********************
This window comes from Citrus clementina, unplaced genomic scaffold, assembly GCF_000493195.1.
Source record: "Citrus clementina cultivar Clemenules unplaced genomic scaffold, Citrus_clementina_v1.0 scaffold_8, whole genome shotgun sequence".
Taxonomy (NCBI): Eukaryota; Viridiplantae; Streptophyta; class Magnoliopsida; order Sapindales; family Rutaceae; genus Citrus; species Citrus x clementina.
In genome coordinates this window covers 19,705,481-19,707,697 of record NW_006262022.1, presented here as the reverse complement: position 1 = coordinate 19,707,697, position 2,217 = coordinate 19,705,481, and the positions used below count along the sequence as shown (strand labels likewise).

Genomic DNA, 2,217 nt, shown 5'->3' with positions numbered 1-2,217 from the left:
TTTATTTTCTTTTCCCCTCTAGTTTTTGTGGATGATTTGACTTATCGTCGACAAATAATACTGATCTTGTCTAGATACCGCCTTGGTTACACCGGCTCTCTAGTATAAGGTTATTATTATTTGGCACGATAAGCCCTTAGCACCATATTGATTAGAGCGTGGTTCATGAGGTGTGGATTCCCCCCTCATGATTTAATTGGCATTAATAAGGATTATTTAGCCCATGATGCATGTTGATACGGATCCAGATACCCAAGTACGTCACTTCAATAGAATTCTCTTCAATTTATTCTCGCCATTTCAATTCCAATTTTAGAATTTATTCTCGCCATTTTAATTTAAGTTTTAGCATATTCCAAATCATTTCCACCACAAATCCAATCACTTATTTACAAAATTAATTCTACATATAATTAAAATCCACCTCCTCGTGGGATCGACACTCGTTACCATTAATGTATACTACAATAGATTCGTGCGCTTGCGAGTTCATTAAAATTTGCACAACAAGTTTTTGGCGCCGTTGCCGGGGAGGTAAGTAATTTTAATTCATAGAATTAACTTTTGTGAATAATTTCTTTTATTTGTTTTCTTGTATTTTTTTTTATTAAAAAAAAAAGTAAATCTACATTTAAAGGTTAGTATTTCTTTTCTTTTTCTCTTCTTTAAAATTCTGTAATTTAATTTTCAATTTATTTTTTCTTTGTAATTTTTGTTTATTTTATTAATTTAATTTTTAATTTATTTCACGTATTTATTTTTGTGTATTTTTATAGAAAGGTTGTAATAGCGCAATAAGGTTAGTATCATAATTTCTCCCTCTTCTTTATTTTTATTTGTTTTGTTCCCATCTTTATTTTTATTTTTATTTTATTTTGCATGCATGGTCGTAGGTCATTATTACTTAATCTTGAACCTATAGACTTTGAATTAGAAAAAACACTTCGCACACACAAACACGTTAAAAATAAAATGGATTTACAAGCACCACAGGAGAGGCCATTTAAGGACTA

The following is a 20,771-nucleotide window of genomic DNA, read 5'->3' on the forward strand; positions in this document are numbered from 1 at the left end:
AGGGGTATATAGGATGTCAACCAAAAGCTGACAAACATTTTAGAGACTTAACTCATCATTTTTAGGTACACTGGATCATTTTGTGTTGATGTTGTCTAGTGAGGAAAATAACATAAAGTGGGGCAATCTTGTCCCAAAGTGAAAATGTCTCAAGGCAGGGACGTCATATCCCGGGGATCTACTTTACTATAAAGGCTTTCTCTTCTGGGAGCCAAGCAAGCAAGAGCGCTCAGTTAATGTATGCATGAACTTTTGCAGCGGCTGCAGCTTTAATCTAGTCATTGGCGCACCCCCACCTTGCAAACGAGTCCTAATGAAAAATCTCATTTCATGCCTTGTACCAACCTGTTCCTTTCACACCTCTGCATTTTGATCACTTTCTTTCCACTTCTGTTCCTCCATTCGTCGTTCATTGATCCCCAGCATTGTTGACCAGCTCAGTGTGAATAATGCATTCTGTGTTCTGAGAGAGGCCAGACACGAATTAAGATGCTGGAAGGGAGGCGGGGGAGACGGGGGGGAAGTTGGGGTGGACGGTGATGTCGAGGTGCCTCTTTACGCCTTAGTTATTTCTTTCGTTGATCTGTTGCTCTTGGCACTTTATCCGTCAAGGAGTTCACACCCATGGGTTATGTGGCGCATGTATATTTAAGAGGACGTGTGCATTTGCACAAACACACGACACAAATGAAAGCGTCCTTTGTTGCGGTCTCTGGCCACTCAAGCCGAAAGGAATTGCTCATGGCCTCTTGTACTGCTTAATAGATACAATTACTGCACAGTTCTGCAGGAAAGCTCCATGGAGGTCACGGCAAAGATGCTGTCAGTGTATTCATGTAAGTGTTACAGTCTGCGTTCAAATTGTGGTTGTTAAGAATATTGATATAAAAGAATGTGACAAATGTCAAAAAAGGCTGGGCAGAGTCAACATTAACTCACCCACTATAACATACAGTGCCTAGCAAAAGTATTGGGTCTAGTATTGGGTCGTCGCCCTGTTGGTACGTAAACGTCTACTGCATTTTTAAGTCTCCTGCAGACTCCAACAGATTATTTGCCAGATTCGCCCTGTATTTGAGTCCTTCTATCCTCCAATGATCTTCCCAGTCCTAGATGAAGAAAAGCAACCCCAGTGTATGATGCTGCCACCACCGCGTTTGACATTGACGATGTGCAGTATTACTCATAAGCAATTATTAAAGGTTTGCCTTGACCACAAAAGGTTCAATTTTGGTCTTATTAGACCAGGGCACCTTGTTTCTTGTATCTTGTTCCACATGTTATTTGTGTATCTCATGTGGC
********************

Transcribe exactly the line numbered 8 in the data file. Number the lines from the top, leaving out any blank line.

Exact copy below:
AGGGGTATATAGGATGTCAACCAAAAGCTGACAAACATTTTAGAGACTTAACTCATCATTTTTAGGTACACTGGATCATTTTGTGTTGATGTTGTCTAGTGAGGAAAATAACATAAAGTGGGGCAATCTTGTCCCAAAGTGAAAATGTCTCAAGGCAGGGACGTCATATCCCGGGGATCTACTTTACTATAAAGGCTTTCTCTTCTGGGAGCCAAGCAAGCAAGAGCGCTCAGTTAATGTATGCATGAACTTTTGCAGCGGCTGCAGCTTTAATCTAGTCATTGGCGCACCCCCACCTTGCAAACGAGTCCTAATGAAAAATCTCATTTCATGCCTTGTACCAACCTGTTCCTTTCACACCTCTGCATTTTGATCACTTTCTTTCCACTTCTGTTCCTCCATTCGTCGTTCATTGATCCCCAGCATTGTTGACCAGCTCAGTGTGAATAATGCATTCTGTGTTCTGAGAGAGGCCAGACACGAATTAAGATGCTGGAAGGGAGGCGGGGGAGACGGGGGGGAAGTTGGGGTGGACGGTGATGTCGAGGTGCCTCTTTACGCCTTAGTTATTTCTTTCGTTGATCTGTTGCTCTTGGCACTTTATCCGTCAAGGAGTTCACACCCATGGGTTATGTGGCGCATGTATATTTAAGAGGACGTGTGCATTTGCACAAACACACGACACAAATGAAAGCGTCCTTTGTTGCGGTCTCTGGCCACTCAAGCCGAAAGGAATTGCTCATGGCCTCTTGTACTGCTTAATAGATACAATTACTGCACAGTTCTGCAGGAAAGCTCCATGGAGGTCACGGCAAAGATGCTGTCAGTGTATTCATGTAAGTGTTACAGTCTGCGTTCAAATTGTGGTTGTTAAGAATATTGATATAAAAGAATGTGACAAATGTCAAAAAAGGCTGGGCAGAGTCAACATTAACTCACCCACTATAACATACAGTGCCTAGCAAAAGTATTGGGTCTAGTATTGGGTCGTCGCCCTGTTGGTACGTAAACGTCTACTGCATTTTTAAGTCTCCTGCAGACTCCAACAGATTATTTGCCAGATTCGCCCTGTATTTGAGTCCTTCTATCCTCCAATGATCTTCCCAGTCCTAGATGAAGAAAAGCAACCCCAGTGTATGATGCTGCCACCACCGCGTTTGACATTGACGATGTGCAGTATTACTCATAAGCAATTATTAAAGGTTTGCCTTGACCACAAAAGGTTCAATTTTGGTCTTATTAGACCAGGGCACCTTGTTTCTTGTATCTTGTTCCACATGTTATTTGTGTATCTCATGTGGC